Scene in D.C.: Michelle Obama Feeds Young Would-Be Chefs

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Photographer: Michael Reynolds/Pool/Getty Images

President Barack Obama delivering remarks beside First Lady Michelle Obama during the second annual 'Kids' State Dinner' in the East Room of the White House.

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Photographer: Michael Reynolds/Pool/Getty Images

President Barack Obama delivering remarks beside First Lady Michelle Obama during the second annual 'Kids' State Dinner' in the East Room of the White House. Close

President Barack Obama delivering remarks beside First Lady Michelle Obama during the second annual 'Kids' State... Read More

Photographer: Brendan Smialowski/AFP/Getty Images

Michelle Obama after arriving at the East Room Room of the White House for the second annual Kids' State Dinner. Close

Michelle Obama after arriving at the East Room Room of the White House for the second annual Kids' State Dinner.

Photographer: Stephanie Green/Bloomberg

The guests received a tour of the White House garden where the first lady grows vegetables. Close

The guests received a tour of the White House garden where the first lady grows vegetables.

Photographer: Brendan Smialowski/AFP/Getty Images

President Barack Obama greets guests during a dinner in the East Room Room of the White House. Close

President Barack Obama greets guests during a dinner in the East Room Room of the White House.

Photographer: Stephanie Green/Bloomberg

Dessert consisted of banana muffins served with a fruit bowl. Close

Dessert consisted of banana muffins served with a fruit bowl.

Photographer: Stephanie Green/Bloomberg

The main course served was mini pizzas with veggies, lucky lettuce cups, and a veggie barley salad. Close

The main course served was mini pizzas with veggies, lucky lettuce cups, and a veggie barley salad.

“Now I actually like vegetables,” said Barack Obama during yesterday’s Kids’ State Dinner at the White House.

“When I was a kid, my family would just boil them,” the president said. “They tasted horrible because they were all mush. Nobody wanted to eat a pea or a Brussels sprout.”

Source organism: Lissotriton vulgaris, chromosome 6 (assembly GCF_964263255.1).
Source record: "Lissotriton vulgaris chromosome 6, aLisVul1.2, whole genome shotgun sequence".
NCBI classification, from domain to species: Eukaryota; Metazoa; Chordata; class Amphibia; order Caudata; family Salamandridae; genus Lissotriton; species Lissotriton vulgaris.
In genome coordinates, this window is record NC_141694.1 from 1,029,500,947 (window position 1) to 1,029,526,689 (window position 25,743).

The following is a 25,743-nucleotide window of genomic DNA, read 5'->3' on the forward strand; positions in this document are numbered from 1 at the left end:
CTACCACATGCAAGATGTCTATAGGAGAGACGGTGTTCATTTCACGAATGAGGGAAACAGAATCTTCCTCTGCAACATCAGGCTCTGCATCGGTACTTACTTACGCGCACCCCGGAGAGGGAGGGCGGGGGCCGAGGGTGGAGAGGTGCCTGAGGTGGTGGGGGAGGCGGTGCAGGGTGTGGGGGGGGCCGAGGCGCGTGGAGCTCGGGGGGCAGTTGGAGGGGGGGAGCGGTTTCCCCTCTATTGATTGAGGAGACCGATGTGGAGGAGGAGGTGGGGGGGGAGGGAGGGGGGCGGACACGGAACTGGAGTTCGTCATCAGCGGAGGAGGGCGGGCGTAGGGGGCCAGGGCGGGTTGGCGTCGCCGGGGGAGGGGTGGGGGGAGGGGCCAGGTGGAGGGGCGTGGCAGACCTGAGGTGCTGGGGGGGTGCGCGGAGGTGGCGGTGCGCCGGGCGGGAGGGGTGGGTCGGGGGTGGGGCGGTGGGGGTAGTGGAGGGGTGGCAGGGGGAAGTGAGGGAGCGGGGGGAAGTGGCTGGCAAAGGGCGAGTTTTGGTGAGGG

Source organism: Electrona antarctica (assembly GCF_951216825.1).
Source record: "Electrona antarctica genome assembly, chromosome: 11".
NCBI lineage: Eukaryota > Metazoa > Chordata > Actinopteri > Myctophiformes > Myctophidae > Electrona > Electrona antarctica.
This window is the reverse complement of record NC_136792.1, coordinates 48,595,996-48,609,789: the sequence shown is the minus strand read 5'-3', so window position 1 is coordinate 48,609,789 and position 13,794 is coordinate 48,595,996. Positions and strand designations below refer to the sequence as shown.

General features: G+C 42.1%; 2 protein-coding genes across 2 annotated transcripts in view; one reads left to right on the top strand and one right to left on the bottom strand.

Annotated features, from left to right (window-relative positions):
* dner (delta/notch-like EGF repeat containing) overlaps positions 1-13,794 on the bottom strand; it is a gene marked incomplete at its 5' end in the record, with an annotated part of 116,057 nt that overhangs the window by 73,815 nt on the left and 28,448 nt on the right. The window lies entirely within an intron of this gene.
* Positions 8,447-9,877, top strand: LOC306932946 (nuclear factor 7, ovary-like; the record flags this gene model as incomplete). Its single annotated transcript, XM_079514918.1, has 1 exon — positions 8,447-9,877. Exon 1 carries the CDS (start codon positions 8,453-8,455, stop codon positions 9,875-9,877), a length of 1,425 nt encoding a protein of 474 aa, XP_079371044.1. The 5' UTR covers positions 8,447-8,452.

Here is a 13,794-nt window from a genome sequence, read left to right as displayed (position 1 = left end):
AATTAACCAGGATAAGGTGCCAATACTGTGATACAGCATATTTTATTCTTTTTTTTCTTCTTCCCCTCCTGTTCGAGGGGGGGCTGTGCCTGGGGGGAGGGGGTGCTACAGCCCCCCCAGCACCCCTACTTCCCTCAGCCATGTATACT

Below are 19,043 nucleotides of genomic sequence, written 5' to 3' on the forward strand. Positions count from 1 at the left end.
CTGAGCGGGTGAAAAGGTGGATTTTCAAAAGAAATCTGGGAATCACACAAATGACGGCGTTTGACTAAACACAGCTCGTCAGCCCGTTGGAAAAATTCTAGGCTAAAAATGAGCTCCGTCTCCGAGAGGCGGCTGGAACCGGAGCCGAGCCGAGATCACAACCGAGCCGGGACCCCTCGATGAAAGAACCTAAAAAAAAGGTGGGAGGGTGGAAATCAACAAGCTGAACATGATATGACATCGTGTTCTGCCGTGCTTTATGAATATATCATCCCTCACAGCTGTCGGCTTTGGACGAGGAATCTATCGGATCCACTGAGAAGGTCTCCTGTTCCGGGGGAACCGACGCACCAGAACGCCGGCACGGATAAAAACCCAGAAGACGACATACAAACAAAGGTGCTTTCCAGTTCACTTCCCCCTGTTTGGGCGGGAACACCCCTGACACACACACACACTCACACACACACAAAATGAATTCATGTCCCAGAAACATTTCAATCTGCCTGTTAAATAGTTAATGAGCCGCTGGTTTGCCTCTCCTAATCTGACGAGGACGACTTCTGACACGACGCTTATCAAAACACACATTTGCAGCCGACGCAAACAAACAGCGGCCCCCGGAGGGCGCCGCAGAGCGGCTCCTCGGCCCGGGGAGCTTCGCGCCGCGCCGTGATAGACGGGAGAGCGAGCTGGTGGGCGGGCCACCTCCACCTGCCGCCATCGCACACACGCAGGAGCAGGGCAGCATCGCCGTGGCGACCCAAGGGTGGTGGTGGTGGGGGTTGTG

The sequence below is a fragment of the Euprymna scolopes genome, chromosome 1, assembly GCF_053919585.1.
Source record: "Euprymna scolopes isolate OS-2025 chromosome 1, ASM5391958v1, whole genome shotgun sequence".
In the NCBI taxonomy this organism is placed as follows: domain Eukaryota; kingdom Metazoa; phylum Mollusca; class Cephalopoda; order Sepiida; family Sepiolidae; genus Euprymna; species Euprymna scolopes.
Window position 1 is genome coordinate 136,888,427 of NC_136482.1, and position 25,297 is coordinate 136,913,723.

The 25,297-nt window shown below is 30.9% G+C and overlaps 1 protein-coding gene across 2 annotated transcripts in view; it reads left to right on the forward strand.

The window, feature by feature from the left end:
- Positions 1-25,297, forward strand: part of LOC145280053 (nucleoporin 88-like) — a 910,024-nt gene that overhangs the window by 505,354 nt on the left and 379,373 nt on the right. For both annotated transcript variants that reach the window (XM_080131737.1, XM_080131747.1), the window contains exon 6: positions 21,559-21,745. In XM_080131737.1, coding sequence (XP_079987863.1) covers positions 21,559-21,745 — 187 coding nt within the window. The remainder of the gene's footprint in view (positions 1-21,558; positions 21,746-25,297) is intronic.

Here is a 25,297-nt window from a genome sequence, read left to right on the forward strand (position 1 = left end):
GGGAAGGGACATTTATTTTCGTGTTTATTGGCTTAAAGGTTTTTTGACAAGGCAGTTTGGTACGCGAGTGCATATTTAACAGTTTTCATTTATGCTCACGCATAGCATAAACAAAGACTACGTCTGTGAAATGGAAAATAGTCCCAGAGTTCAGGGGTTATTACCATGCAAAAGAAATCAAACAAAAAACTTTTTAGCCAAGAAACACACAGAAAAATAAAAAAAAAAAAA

The event, in its second year, is part of Michelle Obama’s Let’s Move campaign to combat child obesity. It fed more than 50 children who won the Healthy Lunchtime Challenge, a recipe contest sponsored by the food and cooking website Epicurious.

Their parents tagged along as did a few other adults like White House assistant chef Sam Kass and Secretary of Agriculture Tom Vilsack.

The luncheon is designed to resemble a state dinner, with a receiving line, a seated meal in the East Room and entertainment.

“This is about giving you the foundation to fly high and dream big,” said the first lady, in a yellow sleeveless dress, to the aspiring chefs, who ranged in age from 8 to 12. The 54 winners were selected from a pool of 1,300.

“It’s about eating healthy, but it’s also about working hard in school,” she said. “Because my second question is, how are your grades?”

Michelle Obama relaxed the state dinner etiquette for her young guests: “It’s OK to eat with your fingers. The first lady has said that it is OK.”

Winning Recipes

The luncheon consisted of some of the winning recipes: zucchini corn bread, spring rolls, mini-vegetarian pizzas with cauliflower crust, veggie barley salad, banana muffins, a fruit bowl and strawberry-banana smoothies.

“This is my favorite day of the year,” said Kass, a contest judge, before the lunch began. He recalled being a youngster in the kitchen, learning to cook baked apple pancakes for his mother.

Vilsack says he and his wife have tried to teach their sons to make pies from scratch. “I like to use butter for the crust; she likes to use lard.”

He said the recipe contest motivates young people to become more aware of food issues and will make them “better consumers.”

Olivia Beauchesne, 12, of New Hampshire, won for her “Liv’s Curry Chicken Salad Sandwich.” The first lady “was very nice. She said she was very proud of me.”

Full Dinner

Olivia said her next cooking challenge would be experimenting with “cupcakes, and I’d like to do a full dinner.”

Taddy Pettit, 10, of Illinois, was a winner with his “Black Bean Wrap with Jicama-Grilled Corn Salsa.” He started cooking with his stepfather, Ryan Rogiers, who attended the lunch. “I’m hoping for a professional tennis player,” said the elder Pettit, about his son’s talents outside the kitchen.

After the luncheon, the junior chefs were given a tour of the White House garden, where the first lady grows her vegetables.

(Stephanie Green is a writer and photographer for Muse, the arts and leisure section of Bloomberg News. Any opinions expressed are her own.)

Muse highlights include Ryan Sutton and Richard Vines on dining, Greg Evans on TV.

To contact the writer on this story: Stephanie Green in Washington at sgreen57@bloomberg.net or on Twitter @stephlgreen.

To contact the editor responsible for this story: Manuela Hoelterhoff at mhoelterhoff@bloomberg.net.

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